We were on the long, difficult adventure of trying to find the mythical white party in a large group, when suddenly my Burning Man lover planted a kiss on me. I’m not sure how long we kissed, but it was long enough to lose all my friends. We opened our eyes and our friends were nowhere in sight. Getting lost at night on the playa is like a five-year old getting lost at Disneyland. And apparently, trying to find the infamous white party is like trying to chase your shadow. Part of me was anxious because I really wanted to spend my birthday night with my friends. And another part of me whispered, relax. You are in good company.

And that’s how it began. A kiss so mind-blowing that I got lost. I lost my friends (we eventually found them, which was quite the adventure in and of itself.) But more importantly I lost my sense of logic. I lost my insecurities. I lost my worries. I lost the what if’s and the how’s. I lost my inhibitions. And I lost the facade I normally put on when I like a guy.

Let me say now that I am blessed by amazing friends. Sometimes I look around and wonder what I did right to have such stellar, unique, creative, loving, interesting, caring people all around me. Not only are they around me, they would move the world for me. And they constantly ARE moving the world for me. I feel so lucky. I’ve slowly learned that this is not pure chance. I acknowledge that somehow I have attracted these people into my life and that I deserve them. Hopefully I have moved the world for them too and if not, they know I would. So when my friends ask me constantly, “Why are you not attracting an amazing guy that loves you like we love you?” I just shrug my shoulders and wish I had the answer.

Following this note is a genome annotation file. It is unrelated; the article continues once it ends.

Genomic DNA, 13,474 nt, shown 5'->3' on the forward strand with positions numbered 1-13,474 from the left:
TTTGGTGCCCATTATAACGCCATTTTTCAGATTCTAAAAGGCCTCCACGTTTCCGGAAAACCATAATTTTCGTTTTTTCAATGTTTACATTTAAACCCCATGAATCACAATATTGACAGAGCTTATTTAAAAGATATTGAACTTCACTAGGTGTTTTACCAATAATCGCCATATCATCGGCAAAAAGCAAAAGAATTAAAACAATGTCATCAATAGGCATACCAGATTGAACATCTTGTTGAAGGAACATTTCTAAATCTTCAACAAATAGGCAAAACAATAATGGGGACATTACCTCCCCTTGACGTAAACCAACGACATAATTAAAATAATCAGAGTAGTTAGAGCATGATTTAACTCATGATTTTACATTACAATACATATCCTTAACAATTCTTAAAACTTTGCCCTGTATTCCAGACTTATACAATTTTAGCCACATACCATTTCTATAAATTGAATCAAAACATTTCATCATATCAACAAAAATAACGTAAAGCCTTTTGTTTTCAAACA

But I think I have the answer now. I am not myself with men. I change.

When getting ready for a date, my old roommate would tell me repeatedly, BE YOURSELF. She was one of the first people to point out that I change radically in the presence of a guy I like. My pocket-sized friends Emilie and Kate, for reasons unknown to me, like to remind me every day how amAzing I am (which is why I call them pocket-sized friends…I like to carry them around with me wherever I go). They too are always telling me to relax and just be myself. They say that these guys are so unfortunate to not know the real Regan!

Man. What would I do without my friends? Seriously. [sigh]